The design point of the HSA is such that it is less costly and many towns and school districts in Connecticut have followed our early lead. The move to the HSA will save the district $2.7M over the life of the new contract versus the previous contract.

Rules and language changes: This year, there were many language items to consider and the administration felt that there was a need for additional time to be added to the schedule for professional development, one of the most important parts in keeping abreast of new ideas which will then help in the education of Ridgefield students. This time addition to the schedule allows the district the ability to reach all of them at once and to help facilitate this process. The cost to make this change is assumed to be included in the overall salary rate for the new contact.

The overall process is time consuming. We started this year in July and concluded in late October. The team doing this work has a lot of experience and has made sure that they have the best legal and benefit consultants to aid in the process. The contract elements must be looked at in their entirety. To look at only one element is not how complete packages are negotiated. To call out one item saying it is too high, does not consider any offsets that exist in other items.

We again have a fair package that benefits the town, the district and the teachers.


This article was written by John Palermo with input from Irene Burgess and on the behalf of the Board of Education Negotiation Committee (Richard Steinhart, chair; Mr. Palermo, Irene Burgess and Austin Drukker).

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  • rdg-oldtimer

    The opposing side of this negotiating committee are the townies that do not accept as gospel the well worded articles about the schools and towns needs. I reject “a fair package” referred to in this article and will vote accordingly. If voted down, it goes back to the drawing board. Schools do not close and the roads still get plowed.

  • ABordeux

    All the recent three year Connecticut teacher contract salary increases I could find:

    Ridgefield 8.97%
    Seymour 8.87%
    New Canaan 8.63%
    Plainville 8.4%
    New Manchester 8.36%
    Groton 7.5%
    New Milford 6.95%
    Weston 6.85%
    Cheshire 6.7%
    Darien 6.63%
    Redding 6.6%
    Trumbull 6.2%
    Wilton 6.1%
    Tolland 5.98%
    Monroe 5.85%
    Waterford 5.75%
    Branford 5.73%.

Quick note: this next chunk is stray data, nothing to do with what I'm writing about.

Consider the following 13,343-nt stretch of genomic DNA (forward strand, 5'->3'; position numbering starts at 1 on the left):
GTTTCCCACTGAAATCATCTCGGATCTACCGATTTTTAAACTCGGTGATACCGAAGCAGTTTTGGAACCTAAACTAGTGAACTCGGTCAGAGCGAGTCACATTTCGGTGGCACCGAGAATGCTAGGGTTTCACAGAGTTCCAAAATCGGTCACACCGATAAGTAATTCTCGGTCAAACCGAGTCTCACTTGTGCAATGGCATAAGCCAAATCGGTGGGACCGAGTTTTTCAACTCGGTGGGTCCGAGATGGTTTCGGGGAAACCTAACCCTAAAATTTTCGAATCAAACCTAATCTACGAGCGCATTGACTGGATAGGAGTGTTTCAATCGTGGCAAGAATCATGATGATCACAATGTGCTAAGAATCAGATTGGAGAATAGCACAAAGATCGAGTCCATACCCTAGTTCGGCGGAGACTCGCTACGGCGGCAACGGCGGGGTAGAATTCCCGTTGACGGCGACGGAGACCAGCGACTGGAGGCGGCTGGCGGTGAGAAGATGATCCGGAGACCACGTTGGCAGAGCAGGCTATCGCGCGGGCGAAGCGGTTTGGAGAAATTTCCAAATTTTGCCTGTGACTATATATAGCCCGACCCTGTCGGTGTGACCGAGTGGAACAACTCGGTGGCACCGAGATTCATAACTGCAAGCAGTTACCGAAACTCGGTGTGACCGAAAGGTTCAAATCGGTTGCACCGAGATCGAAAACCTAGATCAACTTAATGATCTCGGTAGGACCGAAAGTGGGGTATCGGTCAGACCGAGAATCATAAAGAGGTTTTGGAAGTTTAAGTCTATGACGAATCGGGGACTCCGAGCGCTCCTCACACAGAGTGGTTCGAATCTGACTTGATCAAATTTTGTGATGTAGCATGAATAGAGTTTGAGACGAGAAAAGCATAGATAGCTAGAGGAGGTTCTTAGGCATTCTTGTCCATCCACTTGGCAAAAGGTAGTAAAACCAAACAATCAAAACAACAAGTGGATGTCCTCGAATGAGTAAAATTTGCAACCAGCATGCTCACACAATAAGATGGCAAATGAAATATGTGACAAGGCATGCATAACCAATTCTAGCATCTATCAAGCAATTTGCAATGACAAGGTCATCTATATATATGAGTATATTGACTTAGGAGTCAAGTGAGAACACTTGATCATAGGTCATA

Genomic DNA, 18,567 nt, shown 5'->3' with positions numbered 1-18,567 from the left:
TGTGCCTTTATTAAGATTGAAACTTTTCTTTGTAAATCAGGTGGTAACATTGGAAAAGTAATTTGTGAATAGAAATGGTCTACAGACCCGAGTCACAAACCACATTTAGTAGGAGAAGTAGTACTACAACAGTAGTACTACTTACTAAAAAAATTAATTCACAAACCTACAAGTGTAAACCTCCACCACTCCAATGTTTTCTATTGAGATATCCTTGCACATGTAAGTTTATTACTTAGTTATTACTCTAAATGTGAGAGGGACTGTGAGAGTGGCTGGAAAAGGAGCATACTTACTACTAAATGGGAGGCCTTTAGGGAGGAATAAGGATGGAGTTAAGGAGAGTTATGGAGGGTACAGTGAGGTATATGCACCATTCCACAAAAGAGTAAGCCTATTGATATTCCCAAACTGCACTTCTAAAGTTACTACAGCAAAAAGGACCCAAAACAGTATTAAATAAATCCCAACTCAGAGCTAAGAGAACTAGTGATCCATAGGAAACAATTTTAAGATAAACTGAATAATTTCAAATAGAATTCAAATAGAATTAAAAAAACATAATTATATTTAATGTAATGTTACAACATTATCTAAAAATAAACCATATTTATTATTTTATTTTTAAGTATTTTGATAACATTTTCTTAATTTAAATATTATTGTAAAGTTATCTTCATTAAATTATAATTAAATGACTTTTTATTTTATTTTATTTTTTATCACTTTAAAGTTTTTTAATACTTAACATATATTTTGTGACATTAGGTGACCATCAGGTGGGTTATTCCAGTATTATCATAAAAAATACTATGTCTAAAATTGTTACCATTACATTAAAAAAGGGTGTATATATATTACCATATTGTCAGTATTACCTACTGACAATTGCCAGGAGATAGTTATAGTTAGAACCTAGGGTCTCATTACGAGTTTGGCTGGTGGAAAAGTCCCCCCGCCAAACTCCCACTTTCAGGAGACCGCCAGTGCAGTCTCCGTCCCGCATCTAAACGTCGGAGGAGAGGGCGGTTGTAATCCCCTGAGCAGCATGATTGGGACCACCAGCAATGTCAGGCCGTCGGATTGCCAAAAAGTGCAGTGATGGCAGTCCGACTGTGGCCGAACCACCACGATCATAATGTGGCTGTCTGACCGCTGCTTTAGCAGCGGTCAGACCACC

Hamden 5.7%
    North Brandford 5.3%
    Farmington 4.5%

    These are “all in” numbers, meaning combined salary and step increases, apples to apples comparisons.

    Could the BOE please comment here as to why Ridgefield is at the top of this list?

  • http://janrifkinson.blogspot.com Jan Rifkinson

    ABordeaux, good data points.

    Mr. Palermo suggests that we should look at the entire package yet no one has come forward with that information.

    It’s one thing to say that benefits going forward will be reduced by $2.7m over the life of the contract (b/c of the move to HSA) but that # is presented in a vacuum.

    What will the teachers’ raise cost over that same period? Does one cancel the other, i.e.has there been ANY overall savings to the taxpayer to be found in the newly minted, yet-to-be-discussed teacher contract? Would there be if the teachers’ incremental raises were more conservative?

  • Kirk

    The school voting block is Rudy’s most reliable supporter … to insure he gets this support he has to consistently deliver more money each year … and this he has done. To off load this to some arbitration weakens his claim to the education voters’ loyalty at the ballot box … he will fight this to the bitter end.

  • ABordeux

    I was hoping for a response from the BOE and a legitimate discussion of the Ridgefield teacher salary increase, but all I’ve seen so far is a letter in the paper from the BOE praising themselves for this contract.

    Again, why is Ridgefield at the top of the list for salary increases?

    I take issue with any suggestion in these articles that Ridgefield achieved health insurance concessions from the teachers which offset the salary increase.

    Every town on the list achieved health concessions from the teachers. * See below.